By Alloycious David, with New Narratives
Editor’s Note: This story is the first of a two-part series on the the impact of the coronavirus pandemic on the charcoal industry in Liberia.
ZINC CAMP, MARGIBI COUNTY – The upsurge in the number of confirmed coronavirus cases in Liberia has led to a sharp decrease in the production of charcoal, a situation being cheered by conservationists, who have for decades campaigned to end deforestation in Liberia.
Liberia is fighting a fierce battle against the coronavirus pandemic, which has recorded 26 deaths from 255 cases as of May 23. President George Weah early last month imposed a state of emergency, which includes a lockdown in Montserrado, Margibi, Grand Kru and Nimba County. State security forces are enforcing strict disease-prevention protocols such as a ban on huge gatherings and restriction of travel across counties, except between Montserrado and Margibi.
These health measures are stalling business in the charcoal sector, which, according to a 2018 World Bank report, has a workforce of 28,000 people.
“We can’t find people to help us cut our trees and do other works like bagging of coal,” reveals Gormah Kollie a resident of Zinc Camp, a charcoal hub on the Monrovia-Kakata highway. Kollie, whose production was near complete prior to the lockdown, cannot find daily hires so her children have to carry 40 bags of charcoal on their heads on a 50-minute walk from the forest to her house.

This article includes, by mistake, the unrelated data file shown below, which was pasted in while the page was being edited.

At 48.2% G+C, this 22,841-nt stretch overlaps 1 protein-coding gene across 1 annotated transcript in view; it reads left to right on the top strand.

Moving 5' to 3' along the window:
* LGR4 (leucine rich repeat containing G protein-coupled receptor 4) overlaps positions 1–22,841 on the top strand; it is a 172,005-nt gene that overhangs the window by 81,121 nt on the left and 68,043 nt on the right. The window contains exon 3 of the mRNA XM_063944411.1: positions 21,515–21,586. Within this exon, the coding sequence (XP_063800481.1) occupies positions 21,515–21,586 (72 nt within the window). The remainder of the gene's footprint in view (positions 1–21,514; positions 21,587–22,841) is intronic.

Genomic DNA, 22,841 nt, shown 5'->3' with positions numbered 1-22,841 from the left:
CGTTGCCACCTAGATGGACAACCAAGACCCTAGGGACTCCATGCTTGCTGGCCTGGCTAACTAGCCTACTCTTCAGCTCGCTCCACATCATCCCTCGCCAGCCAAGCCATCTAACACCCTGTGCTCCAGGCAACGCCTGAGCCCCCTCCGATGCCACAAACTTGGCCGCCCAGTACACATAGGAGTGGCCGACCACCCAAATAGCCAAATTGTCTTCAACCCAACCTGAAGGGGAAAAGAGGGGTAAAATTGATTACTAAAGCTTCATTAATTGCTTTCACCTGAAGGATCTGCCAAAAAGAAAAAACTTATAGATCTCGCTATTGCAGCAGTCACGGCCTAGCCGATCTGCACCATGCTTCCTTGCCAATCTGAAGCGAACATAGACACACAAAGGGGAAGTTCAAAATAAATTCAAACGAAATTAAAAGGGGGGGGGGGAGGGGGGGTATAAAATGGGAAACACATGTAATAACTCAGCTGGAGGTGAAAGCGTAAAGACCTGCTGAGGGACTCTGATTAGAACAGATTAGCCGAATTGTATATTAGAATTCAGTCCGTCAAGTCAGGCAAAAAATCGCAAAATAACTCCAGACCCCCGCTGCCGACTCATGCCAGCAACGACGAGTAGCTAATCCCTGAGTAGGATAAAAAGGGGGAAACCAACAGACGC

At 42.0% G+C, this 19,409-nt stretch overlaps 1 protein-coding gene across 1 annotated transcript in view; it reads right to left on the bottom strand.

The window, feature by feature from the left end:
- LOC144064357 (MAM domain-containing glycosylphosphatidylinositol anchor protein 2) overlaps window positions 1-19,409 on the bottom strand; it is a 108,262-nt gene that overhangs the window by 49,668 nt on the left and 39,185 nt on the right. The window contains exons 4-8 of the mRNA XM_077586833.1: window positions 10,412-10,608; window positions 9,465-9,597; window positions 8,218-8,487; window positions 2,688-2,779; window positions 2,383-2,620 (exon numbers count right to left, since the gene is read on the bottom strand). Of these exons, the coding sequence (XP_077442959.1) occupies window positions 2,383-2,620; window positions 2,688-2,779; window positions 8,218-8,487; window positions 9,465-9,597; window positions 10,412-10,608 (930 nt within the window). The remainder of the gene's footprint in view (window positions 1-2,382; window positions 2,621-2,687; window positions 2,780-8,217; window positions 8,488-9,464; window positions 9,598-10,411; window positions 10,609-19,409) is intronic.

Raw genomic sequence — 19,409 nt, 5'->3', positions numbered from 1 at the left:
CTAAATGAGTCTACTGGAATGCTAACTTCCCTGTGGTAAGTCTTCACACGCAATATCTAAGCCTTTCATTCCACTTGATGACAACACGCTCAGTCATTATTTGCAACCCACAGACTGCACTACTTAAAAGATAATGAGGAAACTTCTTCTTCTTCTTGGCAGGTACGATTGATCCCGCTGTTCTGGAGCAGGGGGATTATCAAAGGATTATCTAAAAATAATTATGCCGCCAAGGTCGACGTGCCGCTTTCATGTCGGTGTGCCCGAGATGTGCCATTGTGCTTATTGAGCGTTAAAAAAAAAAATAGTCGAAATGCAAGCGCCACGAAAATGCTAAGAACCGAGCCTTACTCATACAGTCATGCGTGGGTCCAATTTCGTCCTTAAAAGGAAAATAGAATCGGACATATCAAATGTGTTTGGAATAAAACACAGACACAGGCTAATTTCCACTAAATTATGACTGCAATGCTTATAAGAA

“I have a stockpile of wood here, but people are not available to help me process them,” says 24-year-old Thomas Wonders. “I need people to assist me prepare the oven, provide night supervision, rake and bag the coal.”
Apart from producers, distributors cannot transport charcoal to Monrovia and other urban places due to travel restriction. The demand for charcoal is 337,000 metric tons worth US$46, according to the World Bank study—the latest on the industry. Monrovia demands more charcoal than any other county, with 65 percent of that total market.
“We have spent two nights here and [security forces] cannot allow us pass with our coal,” says Beatrice Moore, who is stranded at the Klay checkpoint. She is one of the charcoal producers in western Liberia pleading with government to relax restriction for the commodity.
Charcoal revenue collected from across the country has also dropped. Last year the industry contributed LD$12 million to the national budget. Authorities at the Forestry Development Authority (FDA) expect a huge fall in that revenue after generating just LD$300,000 in March and LD325, 000 in April.
“People are no longer bringing in the coal,” says Edward Kamara, FDA manager for forest product marketing. “It will affect Monrovia and there will be a shortage of charcoal on the market if this event goes on for long.”
But conservationists relish the industry’s struggles.
“I think it is good for us as a country,” Saah David, coordinator of Liberia’s reducing emission from deforestation and degradation in targeted forest landscapes (REDD+). “Charcoal production is a major driver of deforestation in Liberia. It is something good that pressure on the forest is reducing.”